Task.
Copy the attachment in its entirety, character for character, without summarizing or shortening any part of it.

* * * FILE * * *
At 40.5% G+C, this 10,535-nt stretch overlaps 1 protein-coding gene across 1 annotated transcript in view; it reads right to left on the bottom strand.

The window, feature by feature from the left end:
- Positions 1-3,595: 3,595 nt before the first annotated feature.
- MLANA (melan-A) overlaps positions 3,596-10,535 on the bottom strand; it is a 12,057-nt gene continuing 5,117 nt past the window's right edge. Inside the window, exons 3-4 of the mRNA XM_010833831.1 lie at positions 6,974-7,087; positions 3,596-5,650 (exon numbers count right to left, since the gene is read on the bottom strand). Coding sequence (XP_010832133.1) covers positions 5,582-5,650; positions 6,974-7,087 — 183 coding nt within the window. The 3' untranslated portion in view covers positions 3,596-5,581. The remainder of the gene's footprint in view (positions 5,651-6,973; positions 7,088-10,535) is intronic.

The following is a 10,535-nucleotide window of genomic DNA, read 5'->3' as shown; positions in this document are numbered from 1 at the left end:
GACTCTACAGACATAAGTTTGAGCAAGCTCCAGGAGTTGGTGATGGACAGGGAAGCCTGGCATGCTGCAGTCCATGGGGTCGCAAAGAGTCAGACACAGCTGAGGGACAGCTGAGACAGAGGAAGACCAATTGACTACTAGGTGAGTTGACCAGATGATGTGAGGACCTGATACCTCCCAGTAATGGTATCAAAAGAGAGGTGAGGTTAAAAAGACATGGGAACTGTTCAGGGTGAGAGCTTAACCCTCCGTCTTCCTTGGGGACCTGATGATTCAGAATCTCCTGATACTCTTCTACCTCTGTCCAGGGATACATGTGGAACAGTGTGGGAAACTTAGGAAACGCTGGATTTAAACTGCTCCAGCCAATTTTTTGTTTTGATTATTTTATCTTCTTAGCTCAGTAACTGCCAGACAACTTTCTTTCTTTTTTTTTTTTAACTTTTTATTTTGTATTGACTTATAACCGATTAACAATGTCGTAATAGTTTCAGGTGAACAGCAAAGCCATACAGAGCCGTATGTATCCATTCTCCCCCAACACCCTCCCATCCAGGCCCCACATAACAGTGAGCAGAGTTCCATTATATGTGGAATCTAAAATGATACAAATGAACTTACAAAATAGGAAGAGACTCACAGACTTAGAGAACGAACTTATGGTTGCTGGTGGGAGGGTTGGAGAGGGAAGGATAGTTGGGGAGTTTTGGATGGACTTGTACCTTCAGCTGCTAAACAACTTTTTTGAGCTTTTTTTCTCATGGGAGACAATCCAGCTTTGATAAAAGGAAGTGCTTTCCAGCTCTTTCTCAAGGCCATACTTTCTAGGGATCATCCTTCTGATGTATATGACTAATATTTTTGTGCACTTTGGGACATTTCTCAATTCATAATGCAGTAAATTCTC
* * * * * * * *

At 40.5% G+C, this 10,535-nt stretch overlaps 1 protein-coding gene across 1 annotated transcript in view; it reads right to left on the bottom strand.

The window, feature by feature from the left end:
- Positions 1-3,595: 3,595 nt before the first annotated feature.
- MLANA (melan-A) overlaps positions 3,596-10,535 on the bottom strand; it is a 12,057-nt gene continuing 5,117 nt past the window's right edge. Inside the window, exons 3-4 of the mRNA XM_010833831.1 lie at positions 6,974-7,087; positions 3,596-5,650 (exon numbers count right to left, since the gene is read on the bottom strand). Coding sequence (XP_010832133.1) covers positions 5,582-5,650; positions 6,974-7,087 — 183 coding nt within the window. The 3' untranslated portion in view covers positions 3,596-5,581. The remainder of the gene's footprint in view (positions 5,651-6,973; positions 7,088-10,535) is intronic.

The following is a 10,535-nucleotide window of genomic DNA, read 5'->3' as shown; positions in this document are numbered from 1 at the left end:
GACTCTACAGACATAAGTTTGAGCAAGCTCCAGGAGTTGGTGATGGACAGGGAAGCCTGGCATGCTGCAGTCCATGGGGTCGCAAAGAGTCAGACACAGCTGAGGGACAGCTGAGACAGAGGAAGACCAATTGACTACTAGGTGAGTTGACCAGATGATGTGAGGACCTGATACCTCCCAGTAATGGTATCAAAAGAGAGGTGAGGTTAAAAAGACATGGGAACTGTTCAGGGTGAGAGCTTAACCCTCCGTCTTCCTTGGGGACCTGATGATTCAGAATCTCCTGATACTCTTCTACCTCTGTCCAGGGATACATGTGGAACAGTGTGGGAAACTTAGGAAACGCTGGATTTAAACTGCTCCAGCCAATTTTTTGTTTTGATTATTTTATCTTCTTAGCTCAGTAACTGCCAGACAACTTTCTTTCTTTTTTTTTTTTAACTTTTTATTTTGTATTGACTTATAACCGATTAACAATGTCGTAATAGTTTCAGGTGAACAGCAAAGCCATACAGAGCCGTATGTATCCATTCTCCCCCAACACCCTCCCATCCAGGCCCCACATAACAGTGAGCAGAGTTCCATTATATGTGGAATCTAAAATGATACAAATGAACTTACAAAATAGGAAGAGACTCACAGACTTAGAGAACGAACTTATGGTTGCTGGTGGGAGGGTTGGAGAGGGAAGGATAGTTGGGGAGTTTTGGATGGACTTGTACCTTCAGCTGCTAAACAACTTTTTTGAGCTTTTTTTCTCATGGGAGACAATCCAGCTTTGATAAAAGGAAGTGCTTTCCAGCTCTTTCTCAAGGCCATACTTTCTAGGGATCATCCTTCTGATGTATATGACTAATATTTTTGTGCACTTTGGGACATTTCTCAATTCATAATGCAGTAAATTCTC